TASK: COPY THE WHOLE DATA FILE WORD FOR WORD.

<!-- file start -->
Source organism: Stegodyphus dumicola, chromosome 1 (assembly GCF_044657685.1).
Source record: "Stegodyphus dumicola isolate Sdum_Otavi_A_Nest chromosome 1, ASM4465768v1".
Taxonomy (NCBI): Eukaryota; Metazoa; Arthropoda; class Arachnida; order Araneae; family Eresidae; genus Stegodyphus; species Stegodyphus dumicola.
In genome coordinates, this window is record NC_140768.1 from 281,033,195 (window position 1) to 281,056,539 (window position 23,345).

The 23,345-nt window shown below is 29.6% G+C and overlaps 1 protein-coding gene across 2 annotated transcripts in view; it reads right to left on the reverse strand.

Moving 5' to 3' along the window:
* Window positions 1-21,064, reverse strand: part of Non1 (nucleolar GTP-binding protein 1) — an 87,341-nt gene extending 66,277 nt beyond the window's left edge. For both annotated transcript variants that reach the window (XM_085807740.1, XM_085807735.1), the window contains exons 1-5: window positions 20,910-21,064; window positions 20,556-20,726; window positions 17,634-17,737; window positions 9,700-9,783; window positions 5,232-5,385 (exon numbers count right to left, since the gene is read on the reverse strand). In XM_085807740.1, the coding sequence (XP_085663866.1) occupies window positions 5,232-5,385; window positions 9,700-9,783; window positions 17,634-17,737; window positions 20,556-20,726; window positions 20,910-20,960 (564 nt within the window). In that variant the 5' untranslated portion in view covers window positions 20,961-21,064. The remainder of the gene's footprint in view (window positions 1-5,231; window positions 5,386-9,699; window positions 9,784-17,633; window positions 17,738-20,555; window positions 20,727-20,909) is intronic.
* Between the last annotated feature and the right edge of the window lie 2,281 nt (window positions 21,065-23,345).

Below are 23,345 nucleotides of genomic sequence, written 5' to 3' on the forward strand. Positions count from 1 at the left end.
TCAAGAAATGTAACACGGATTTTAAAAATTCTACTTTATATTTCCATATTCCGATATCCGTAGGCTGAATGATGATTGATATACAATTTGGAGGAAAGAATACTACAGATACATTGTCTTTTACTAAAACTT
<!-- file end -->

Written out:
Source organism: Stegodyphus dumicola, chromosome 1 (assembly GCF_044657685.1).
Source record: "Stegodyphus dumicola isolate Sdum_Otavi_A_Nest chromosome 1, ASM4465768v1".
Taxonomy (NCBI): Eukaryota; Metazoa; Arthropoda; class Arachnida; order Araneae; family Eresidae; genus Stegodyphus; species Stegodyphus dumicola.
In genome coordinates, this window is record NC_140768.1 from 281,033,195 (window position 1) to 281,056,539 (window position 23,345).

The 23,345-nt window shown below is 29.6% G+C and overlaps 1 protein-coding gene across 2 annotated transcripts in view; it reads right to left on the reverse strand.

Moving 5' to 3' along the window:
* Window positions 1-21,064, reverse strand: part of Non1 (nucleolar GTP-binding protein 1) — an 87,341-nt gene extending 66,277 nt beyond the window's left edge. For both annotated transcript variants that reach the window (XM_085807740.1, XM_085807735.1), the window contains exons 1-5: window positions 20,910-21,064; window positions 20,556-20,726; window positions 17,634-17,737; window positions 9,700-9,783; window positions 5,232-5,385 (exon numbers count right to left, since the gene is read on the reverse strand). In XM_085807740.1, the coding sequence (XP_085663866.1) occupies window positions 5,232-5,385; window positions 9,700-9,783; window positions 17,634-17,737; window positions 20,556-20,726; window positions 20,910-20,960 (564 nt within the window). In that variant the 5' untranslated portion in view covers window positions 20,961-21,064. The remainder of the gene's footprint in view (window positions 1-5,231; window positions 5,386-9,699; window positions 9,784-17,633; window positions 17,738-20,555; window positions 20,727-20,909) is intronic.
* Between the last annotated feature and the right edge of the window lie 2,281 nt (window positions 21,065-23,345).

Below are 23,345 nucleotides of genomic sequence, written 5' to 3' on the forward strand. Positions count from 1 at the left end.
TCAAGAAATGTAACACGGATTTTAAAAATTCTACTTTATATTTCCATATTCCGATATCCGTAGGCTGAATGATGATTGATATACAATTTGGAGGAAAGAATACTACAGATACATTGTCTTTTACTAAAACTT